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Distal Peroneal Bypass for Limb Salvage: A Case Demonstrating a Right Femoral to Peroneal Bypass Using a Lateral Approach with Fibulectomy
Natalia Ashely Cavagnaro, Eric Trestman, Hunter Ray
HCA Healthcare Kingwood/University of Houston, Kingwood, TX

OBJECTIVES:The efficacy of using the distal peroneal artery (PA) as an outflow for bypass has been established, however its use is often deterred by a number of anatomic considerations and their superimposed technical challenges. In patients with limb-threatening ischemia who lack suitable tibial vessels, but have adequate PA outflow, a peroneal bypass is the preferred method of revascularization for limb salvage. Here we demonstrate the technique for lateral approach to the distal peroneal artery with fibular resection.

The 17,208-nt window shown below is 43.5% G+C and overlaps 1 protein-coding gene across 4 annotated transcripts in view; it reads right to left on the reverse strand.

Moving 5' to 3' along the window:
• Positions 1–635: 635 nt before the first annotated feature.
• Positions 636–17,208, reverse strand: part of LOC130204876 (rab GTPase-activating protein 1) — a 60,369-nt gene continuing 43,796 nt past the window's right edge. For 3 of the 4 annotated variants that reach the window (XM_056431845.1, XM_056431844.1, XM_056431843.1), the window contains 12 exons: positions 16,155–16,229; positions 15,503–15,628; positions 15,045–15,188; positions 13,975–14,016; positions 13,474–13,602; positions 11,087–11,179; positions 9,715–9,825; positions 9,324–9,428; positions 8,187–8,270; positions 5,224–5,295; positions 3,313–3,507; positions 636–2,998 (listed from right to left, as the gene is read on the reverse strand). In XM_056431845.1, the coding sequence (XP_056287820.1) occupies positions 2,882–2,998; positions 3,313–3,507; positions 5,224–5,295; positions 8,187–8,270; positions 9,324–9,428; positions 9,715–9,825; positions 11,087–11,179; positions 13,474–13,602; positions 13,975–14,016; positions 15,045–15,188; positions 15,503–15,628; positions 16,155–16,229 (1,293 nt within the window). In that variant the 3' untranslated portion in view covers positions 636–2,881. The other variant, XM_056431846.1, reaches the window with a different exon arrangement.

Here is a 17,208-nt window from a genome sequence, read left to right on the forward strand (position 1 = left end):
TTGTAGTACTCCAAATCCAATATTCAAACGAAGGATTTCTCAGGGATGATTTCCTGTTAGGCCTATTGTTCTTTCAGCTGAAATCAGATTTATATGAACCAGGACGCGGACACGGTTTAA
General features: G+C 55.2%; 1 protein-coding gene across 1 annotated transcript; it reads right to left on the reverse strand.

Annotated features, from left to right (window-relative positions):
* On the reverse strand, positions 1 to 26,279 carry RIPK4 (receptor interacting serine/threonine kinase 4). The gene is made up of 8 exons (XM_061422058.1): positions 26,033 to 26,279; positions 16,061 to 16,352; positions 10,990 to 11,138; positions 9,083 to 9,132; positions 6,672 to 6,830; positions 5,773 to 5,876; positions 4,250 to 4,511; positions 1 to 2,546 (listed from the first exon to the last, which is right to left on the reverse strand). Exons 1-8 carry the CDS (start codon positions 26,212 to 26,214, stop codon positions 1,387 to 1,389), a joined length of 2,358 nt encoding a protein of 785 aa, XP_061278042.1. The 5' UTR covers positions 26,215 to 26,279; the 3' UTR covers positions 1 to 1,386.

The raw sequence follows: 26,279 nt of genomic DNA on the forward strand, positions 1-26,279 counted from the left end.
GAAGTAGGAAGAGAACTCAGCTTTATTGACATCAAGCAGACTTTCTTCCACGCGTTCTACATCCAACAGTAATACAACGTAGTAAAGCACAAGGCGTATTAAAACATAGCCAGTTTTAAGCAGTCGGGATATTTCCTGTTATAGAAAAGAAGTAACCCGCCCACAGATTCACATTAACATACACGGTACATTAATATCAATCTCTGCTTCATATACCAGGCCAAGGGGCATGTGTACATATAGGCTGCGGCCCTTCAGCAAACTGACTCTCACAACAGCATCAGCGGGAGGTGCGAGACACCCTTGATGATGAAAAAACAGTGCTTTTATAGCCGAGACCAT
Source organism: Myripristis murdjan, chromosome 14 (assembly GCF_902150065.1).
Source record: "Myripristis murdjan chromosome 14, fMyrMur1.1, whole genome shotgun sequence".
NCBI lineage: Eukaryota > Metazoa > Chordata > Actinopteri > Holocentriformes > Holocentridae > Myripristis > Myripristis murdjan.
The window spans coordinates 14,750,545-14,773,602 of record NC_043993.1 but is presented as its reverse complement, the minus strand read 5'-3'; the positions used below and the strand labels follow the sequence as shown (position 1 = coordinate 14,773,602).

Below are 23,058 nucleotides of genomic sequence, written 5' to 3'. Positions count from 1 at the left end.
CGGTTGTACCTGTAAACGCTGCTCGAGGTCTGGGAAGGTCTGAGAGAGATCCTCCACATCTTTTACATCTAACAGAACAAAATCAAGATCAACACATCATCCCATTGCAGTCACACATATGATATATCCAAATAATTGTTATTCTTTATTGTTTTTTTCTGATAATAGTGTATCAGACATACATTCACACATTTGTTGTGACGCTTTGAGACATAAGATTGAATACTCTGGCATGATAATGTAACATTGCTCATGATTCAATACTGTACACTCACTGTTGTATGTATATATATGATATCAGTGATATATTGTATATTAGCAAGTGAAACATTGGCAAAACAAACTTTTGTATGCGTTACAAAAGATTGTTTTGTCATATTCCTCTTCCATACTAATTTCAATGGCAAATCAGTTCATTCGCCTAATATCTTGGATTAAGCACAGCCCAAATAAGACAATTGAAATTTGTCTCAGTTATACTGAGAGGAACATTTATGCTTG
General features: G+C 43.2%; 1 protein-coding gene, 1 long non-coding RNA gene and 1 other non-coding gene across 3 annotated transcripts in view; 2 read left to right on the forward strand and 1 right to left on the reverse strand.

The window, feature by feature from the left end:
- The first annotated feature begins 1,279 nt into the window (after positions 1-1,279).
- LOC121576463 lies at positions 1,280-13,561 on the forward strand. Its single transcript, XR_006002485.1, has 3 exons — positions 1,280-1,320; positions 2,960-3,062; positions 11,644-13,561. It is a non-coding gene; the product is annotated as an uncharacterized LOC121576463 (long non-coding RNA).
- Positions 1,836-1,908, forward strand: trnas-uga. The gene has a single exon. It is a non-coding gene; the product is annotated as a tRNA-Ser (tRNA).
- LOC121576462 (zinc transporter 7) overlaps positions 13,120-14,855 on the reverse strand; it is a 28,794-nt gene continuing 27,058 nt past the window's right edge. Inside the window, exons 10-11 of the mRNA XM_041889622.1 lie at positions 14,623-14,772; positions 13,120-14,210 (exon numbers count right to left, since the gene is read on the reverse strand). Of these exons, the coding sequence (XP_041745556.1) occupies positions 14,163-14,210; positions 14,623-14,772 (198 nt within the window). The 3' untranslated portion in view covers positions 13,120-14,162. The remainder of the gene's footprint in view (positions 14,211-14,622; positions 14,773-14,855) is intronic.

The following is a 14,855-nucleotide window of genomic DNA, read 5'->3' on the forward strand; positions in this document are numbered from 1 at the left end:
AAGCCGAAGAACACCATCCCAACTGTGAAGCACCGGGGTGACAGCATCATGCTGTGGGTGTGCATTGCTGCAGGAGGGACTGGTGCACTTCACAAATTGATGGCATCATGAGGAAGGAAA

METHODS:We present a case of chronic limb threatening ischemia (CLTI) in a patient with prior bypass, and multiple failed attempts with endovascular treatment, who underwent a distal popliteal bypass for limb salvage. Here we demonstrate the technique used for successful revascularization with a right common femoral to peroneal bypass using a lateral approach with fibulectomy RESULTS:he procedure was completed without complications and with evidence of successful revascularization. Lateral exposure of the PA was achieved via fibulectomy involving meticulous periosteal dissection carried out circumferentially, to avoid injury to the deep peroneal structures, and prevent bleeding from perforator branches. The demonstrated technique allows for division and subsequent resection of the fibular segment while protecting the structures immediately posterior in the fibular bed. The lateral exposure highlights important technical considerations regarding patient selection and chosen approach. Finally, intraoperative arteriography was used to confirm adequate inflown and runoff, as well as to stress the significance of inadequate flow to the pedal arch as a predictor of graft failure. Prior to wound closure, an intact pedal arch was visualized, and the foot confirmed to have brisk flow. CONCLUSIONS:The use of the distal PA as an outflow for bypass is deterred by several factors. It only allows for indirect revascularization of the plantar arch, it is remote to inflow vessels, and peroneal exposure itself can be technically challenging. However, it is important to remember this approach as it is the preferred method of revascularization for patients with CLTI who have suitable peroneal outflow and are obese or have undergone previous bypass. The surgical approach presented is feasible as a limb-salvaging intervention. This technique should be considered in selected cases in which the benefits outweigh those of limb amputation.
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